Lecture Note

Unit 3: Quantities and Chemical Reactions Precision - How certain you are of a measurement - How consistent the measuring device is Accuracy - How close you are(measured value) to your target(accepted value) THE MOLE - The mole is defined as a unit of measurement to measure the amount of matter in a substance - i.e. 16.1 mole of Carbon; means that the amount of carbon in the sample is 16.1 mol - 1 mol of substance contains (6.022)(10 23 ) particle (atoms, molecules, etc.) - (6.022)(10 23 ) is a special number, called Avogadro’s Number (Named after the man who discovered it - Examples ● 1 mol of Al contains (6.022)(10 23 ) atoms ● 1 mol of S 8 contains (6.022)(10 23 ) molecules ● 1 mol of C 12 h 24 0 11 contains (6.022)(10 23 ) molecules ● 1 mole of NaCl contains (6.022)(10 23 ) Formula Units - The amount of matter in moles is directly related to the number of particles( atoms, molecules, etc.) in a sample of matter - Therefore we gather this equation: ● Number of moles= (Number of atoms, molecules, or Formula Units)/(Avogadro’s number) ● This is shortened to n=N/N A ● “n” is number of moles in mol ● “N” is Number of atoms, molecules, or Formula Units ● “N A ” is Avogadro’s Number (6.022)(10 23 ) - Carbon-12, each C-12 has a mass of 12 amu (atomic units) - A sample of carbon has weighted average atomic mass of 12.011 amu - 1 mole of any substance has a mass in grams equal to its weighted average atomic mass (given on periodic table, don’t forget to calculate for total atomic mass of the substance by adding up all the atomic masses of each atom(s)!!! ) - Therefore we can we can gather another equation:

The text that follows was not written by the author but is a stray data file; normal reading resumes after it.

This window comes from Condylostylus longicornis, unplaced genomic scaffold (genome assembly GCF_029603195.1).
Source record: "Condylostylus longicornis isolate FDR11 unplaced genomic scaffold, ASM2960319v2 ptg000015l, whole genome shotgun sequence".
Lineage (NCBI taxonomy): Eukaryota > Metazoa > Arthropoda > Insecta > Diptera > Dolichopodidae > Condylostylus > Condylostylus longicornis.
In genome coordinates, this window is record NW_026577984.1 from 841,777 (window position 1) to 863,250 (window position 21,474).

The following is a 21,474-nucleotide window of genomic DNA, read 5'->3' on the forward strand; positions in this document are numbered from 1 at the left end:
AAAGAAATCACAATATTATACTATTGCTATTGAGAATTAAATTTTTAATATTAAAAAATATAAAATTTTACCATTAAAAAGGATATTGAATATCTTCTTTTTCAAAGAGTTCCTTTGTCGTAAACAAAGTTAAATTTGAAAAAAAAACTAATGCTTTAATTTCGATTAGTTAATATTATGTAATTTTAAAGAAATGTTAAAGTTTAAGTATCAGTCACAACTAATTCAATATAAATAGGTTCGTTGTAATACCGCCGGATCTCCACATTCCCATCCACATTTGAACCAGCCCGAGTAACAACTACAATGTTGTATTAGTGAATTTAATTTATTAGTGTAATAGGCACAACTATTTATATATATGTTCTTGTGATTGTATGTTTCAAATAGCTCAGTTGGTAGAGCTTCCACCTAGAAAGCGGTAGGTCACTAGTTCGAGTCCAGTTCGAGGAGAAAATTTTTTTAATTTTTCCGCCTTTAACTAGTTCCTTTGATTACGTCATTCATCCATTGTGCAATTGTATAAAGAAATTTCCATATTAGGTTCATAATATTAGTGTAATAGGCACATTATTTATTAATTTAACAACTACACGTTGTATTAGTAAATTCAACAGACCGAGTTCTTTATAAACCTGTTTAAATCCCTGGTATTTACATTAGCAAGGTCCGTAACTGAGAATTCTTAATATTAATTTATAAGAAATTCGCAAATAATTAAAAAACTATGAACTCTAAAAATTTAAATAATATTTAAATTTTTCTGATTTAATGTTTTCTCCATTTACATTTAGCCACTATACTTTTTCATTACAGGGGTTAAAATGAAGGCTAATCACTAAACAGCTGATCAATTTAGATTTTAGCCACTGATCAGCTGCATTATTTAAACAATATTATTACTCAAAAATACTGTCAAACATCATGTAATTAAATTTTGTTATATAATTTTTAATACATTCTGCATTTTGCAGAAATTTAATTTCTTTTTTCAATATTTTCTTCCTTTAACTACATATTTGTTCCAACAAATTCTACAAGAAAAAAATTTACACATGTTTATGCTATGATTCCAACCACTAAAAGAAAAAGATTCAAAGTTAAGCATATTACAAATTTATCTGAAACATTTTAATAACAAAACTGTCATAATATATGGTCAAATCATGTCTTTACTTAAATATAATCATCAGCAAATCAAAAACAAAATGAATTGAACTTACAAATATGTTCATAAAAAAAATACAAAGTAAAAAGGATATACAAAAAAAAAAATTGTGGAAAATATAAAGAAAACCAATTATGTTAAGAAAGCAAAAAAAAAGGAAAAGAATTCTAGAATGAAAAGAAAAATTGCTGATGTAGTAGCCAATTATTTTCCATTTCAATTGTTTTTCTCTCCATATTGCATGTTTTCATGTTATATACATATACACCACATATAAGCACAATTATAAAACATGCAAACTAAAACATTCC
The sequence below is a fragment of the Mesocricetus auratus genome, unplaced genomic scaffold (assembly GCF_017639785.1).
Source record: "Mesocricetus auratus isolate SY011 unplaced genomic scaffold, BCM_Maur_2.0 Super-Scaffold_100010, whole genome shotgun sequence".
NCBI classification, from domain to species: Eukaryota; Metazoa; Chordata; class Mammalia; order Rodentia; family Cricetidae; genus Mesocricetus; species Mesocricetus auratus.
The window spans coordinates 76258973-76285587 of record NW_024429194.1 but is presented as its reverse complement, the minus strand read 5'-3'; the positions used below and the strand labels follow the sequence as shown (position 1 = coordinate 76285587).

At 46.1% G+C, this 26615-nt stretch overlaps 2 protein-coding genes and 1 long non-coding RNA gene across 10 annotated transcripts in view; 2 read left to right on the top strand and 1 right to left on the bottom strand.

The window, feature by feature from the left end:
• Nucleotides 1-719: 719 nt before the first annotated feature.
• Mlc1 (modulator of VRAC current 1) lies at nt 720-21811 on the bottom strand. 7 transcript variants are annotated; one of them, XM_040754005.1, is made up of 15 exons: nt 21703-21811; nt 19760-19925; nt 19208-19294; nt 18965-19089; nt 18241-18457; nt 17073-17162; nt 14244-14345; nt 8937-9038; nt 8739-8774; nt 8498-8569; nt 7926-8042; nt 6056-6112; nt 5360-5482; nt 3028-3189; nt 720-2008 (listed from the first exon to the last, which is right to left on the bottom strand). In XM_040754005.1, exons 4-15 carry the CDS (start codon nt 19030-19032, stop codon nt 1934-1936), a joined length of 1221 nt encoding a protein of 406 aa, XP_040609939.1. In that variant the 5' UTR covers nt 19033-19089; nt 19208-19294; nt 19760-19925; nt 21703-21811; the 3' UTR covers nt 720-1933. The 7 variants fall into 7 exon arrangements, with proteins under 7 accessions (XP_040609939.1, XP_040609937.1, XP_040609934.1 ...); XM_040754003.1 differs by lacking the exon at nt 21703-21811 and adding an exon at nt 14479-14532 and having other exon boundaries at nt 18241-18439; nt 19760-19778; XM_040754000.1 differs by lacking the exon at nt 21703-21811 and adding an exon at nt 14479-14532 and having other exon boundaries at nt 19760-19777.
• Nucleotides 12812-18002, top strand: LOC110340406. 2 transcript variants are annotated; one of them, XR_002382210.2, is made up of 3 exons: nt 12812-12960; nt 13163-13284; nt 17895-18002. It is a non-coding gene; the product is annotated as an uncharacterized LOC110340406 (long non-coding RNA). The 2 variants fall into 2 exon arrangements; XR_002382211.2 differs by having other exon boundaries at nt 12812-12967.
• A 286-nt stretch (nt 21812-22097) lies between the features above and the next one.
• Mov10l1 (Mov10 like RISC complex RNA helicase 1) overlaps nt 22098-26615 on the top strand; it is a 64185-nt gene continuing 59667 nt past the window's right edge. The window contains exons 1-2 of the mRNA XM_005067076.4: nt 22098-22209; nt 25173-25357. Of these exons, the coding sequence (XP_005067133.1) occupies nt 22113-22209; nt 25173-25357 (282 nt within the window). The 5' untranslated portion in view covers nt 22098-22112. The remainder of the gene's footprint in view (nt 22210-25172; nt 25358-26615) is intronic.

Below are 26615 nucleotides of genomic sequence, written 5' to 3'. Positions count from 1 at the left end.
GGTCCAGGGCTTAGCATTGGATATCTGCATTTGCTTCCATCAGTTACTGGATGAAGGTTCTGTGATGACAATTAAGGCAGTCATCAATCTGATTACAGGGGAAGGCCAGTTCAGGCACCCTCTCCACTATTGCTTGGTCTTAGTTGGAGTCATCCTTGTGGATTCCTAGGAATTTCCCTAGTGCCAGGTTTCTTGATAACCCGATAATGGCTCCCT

● Number of moles= (Entire mass of substance)/(Total Atomic mass of entire substance) ● Shortened to n=m/MM ● “n” is moles in mol ● “m” is mass in grams(g) ● “MM” is the total atomic mass of substance, also known as molar mass, is measured in grams per mole(g/mol), and is found by adding up all the atomic masses for each atom(s) in a molecule - Tip : From n=N/N A and n=m/MM we can derive the formula N/N A = m/MM PERCENT COMPOSITION - Law of Definite proportions: the element in chemical compounds are always present in the same proportion, by mass - Percent composition are ratios by the masses of an element in a compound , this is represented by the formula: (mass of atom(s))/(Total mass of the substance) - In a chemical equation, the ratios are mole to mole - i.e. 1NaCl —> 1Na + 1Cl, assume one mole of NaCl and find the percent composition of Cl ● 1 mol of NaCl ● 1 mol of Na ● 1 mol of Cl ● Therefore m Cl = (1 mol of Cl)( MM Cl ) and m Na = (1 mol of Na)(MM Na ) ● m Cl = 22.989768 g and m Na = 35.4527 g ● Therefore % Cl = (mCl)/(mNa + MCl) * 100% ● % Cl = 60.689252% —— don’t forget sig figs —–à = 60.6892% THE EMPIRICAL FORMULA - The simplest ratio of elements for a substance - Ie: CH 2 0; simplest ratio of elements for C 6 H 12 O 6 (Glucose) - It is found by finding the number of moles of each individual atom in a substance then dividing each of these by the smallest amount. These numbers are representative of the number of atoms there are in a single molecule orion for that atom. - Sample Question: A sample is found to contain 5.0 g of copper and 1.3 g of oxygen, and no other elements. Determine the empirical formula of this compound. ● What do we need? n Cu = ? and n O = ? ● n Cu = m Cu /MM Cu and n O = m O /MM O ● n Cu = 5.0g/(63.546g/mol) and n O = 1.3g/(15.9994g/mol) ● n Cu = 0.078683 mol and n O = 0.081253 mol

● Divide by small therefore n Cu / n Cu = 1 and n O / n Cu = 1.032667= 1 (this is because we cannot have decimals in a chemical formula) ● Since they are both 1 therefore the ratio of Cu to O is 1:1, therefore the Empirical Formula is Cu 1 O 1 or CuO

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- Introduction of Acids
- General Chemistry Introduction
- Conversion Problems
- Atomtic Structure
- Unit Conversions
- The Mole Avogadro's Number
- Solubilly Problem
- Reactions of Group 5 Cations
- Reactions of Group 3 Cations
- Entropy Change of the Surroundings
- Analytical Chemistry Lab - Key Concepts and Techniques
- Atomic Elegance: Unveiling the Dance of Subatomic Particles
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- IB Chemistry: Dynamic Equilibrium
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Unit 3: Quantities and Chemical Reactions

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